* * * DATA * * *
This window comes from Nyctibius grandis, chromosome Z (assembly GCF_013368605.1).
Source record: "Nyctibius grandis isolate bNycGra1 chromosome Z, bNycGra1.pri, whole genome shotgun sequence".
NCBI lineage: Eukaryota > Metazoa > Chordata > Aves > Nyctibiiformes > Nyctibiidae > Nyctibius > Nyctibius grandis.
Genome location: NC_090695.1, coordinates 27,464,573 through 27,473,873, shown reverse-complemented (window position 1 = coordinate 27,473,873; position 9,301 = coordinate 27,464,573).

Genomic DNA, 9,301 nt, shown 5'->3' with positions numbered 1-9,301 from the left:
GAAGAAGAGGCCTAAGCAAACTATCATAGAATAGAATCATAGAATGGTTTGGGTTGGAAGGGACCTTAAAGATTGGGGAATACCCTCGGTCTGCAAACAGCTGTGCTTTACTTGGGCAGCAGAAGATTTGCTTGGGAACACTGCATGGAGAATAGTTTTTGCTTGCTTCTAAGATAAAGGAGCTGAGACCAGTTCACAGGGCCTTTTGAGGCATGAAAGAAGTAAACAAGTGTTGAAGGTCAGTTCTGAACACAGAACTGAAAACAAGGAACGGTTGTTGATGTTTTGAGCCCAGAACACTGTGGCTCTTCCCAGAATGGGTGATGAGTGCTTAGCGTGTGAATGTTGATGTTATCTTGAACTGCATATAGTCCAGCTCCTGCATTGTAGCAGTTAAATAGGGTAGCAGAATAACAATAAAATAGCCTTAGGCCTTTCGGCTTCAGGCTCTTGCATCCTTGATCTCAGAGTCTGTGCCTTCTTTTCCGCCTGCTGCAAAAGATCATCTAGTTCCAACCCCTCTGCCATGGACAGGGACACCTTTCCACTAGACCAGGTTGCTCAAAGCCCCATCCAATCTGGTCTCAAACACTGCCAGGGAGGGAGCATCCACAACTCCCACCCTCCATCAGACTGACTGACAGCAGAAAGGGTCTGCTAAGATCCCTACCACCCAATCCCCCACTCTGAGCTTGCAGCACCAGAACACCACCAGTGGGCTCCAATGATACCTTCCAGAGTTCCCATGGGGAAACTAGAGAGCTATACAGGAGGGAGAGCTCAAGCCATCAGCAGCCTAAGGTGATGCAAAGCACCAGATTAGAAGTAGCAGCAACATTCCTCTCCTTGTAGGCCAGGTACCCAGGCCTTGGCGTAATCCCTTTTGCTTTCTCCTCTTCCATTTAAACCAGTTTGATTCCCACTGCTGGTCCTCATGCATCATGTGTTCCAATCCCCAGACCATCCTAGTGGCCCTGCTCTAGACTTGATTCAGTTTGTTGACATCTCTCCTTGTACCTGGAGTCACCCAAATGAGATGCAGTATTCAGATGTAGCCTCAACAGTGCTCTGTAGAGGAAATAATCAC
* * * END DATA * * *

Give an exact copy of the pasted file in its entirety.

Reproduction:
This window comes from Nyctibius grandis, chromosome Z (assembly GCF_013368605.1).
Source record: "Nyctibius grandis isolate bNycGra1 chromosome Z, bNycGra1.pri, whole genome shotgun sequence".
NCBI lineage: Eukaryota > Metazoa > Chordata > Aves > Nyctibiiformes > Nyctibiidae > Nyctibius > Nyctibius grandis.
Genome location: NC_090695.1, coordinates 27,464,573 through 27,473,873, shown reverse-complemented (window position 1 = coordinate 27,473,873; position 9,301 = coordinate 27,464,573).

Genomic DNA, 9,301 nt, shown 5'->3' with positions numbered 1-9,301 from the left:
GAAGAAGAGGCCTAAGCAAACTATCATAGAATAGAATCATAGAATGGTTTGGGTTGGAAGGGACCTTAAAGATTGGGGAATACCCTCGGTCTGCAAACAGCTGTGCTTTACTTGGGCAGCAGAAGATTTGCTTGGGAACACTGCATGGAGAATAGTTTTTGCTTGCTTCTAAGATAAAGGAGCTGAGACCAGTTCACAGGGCCTTTTGAGGCATGAAAGAAGTAAACAAGTGTTGAAGGTCAGTTCTGAACACAGAACTGAAAACAAGGAACGGTTGTTGATGTTTTGAGCCCAGAACACTGTGGCTCTTCCCAGAATGGGTGATGAGTGCTTAGCGTGTGAATGTTGATGTTATCTTGAACTGCATATAGTCCAGCTCCTGCATTGTAGCAGTTAAATAGGGTAGCAGAATAACAATAAAATAGCCTTAGGCCTTTCGGCTTCAGGCTCTTGCATCCTTGATCTCAGAGTCTGTGCCTTCTTTTCCGCCTGCTGCAAAAGATCATCTAGTTCCAACCCCTCTGCCATGGACAGGGACACCTTTCCACTAGACCAGGTTGCTCAAAGCCCCATCCAATCTGGTCTCAAACACTGCCAGGGAGGGAGCATCCACAACTCCCACCCTCCATCAGACTGACTGACAGCAGAAAGGGTCTGCTAAGATCCCTACCACCCAATCCCCCACTCTGAGCTTGCAGCACCAGAACACCACCAGTGGGCTCCAATGATACCTTCCAGAGTTCCCATGGGGAAACTAGAGAGCTATACAGGAGGGAGAGCTCAAGCCATCAGCAGCCTAAGGTGATGCAAAGCACCAGATTAGAAGTAGCAGCAACATTCCTCTCCTTGTAGGCCAGGTACCCAGGCCTTGGCGTAATCCCTTTTGCTTTCTCCTCTTCCATTTAAACCAGTTTGATTCCCACTGCTGGTCCTCATGCATCATGTGTTCCAATCCCCAGACCATCCTAGTGGCCCTGCTCTAGACTTGATTCAGTTTGTTGACATCTCTCCTTGTACCTGGAGTCACCCAAATGAGATGCAGTATTCAGATGTAGCCTCAACAGTGCTCTGTAGAGGAAATAATCAC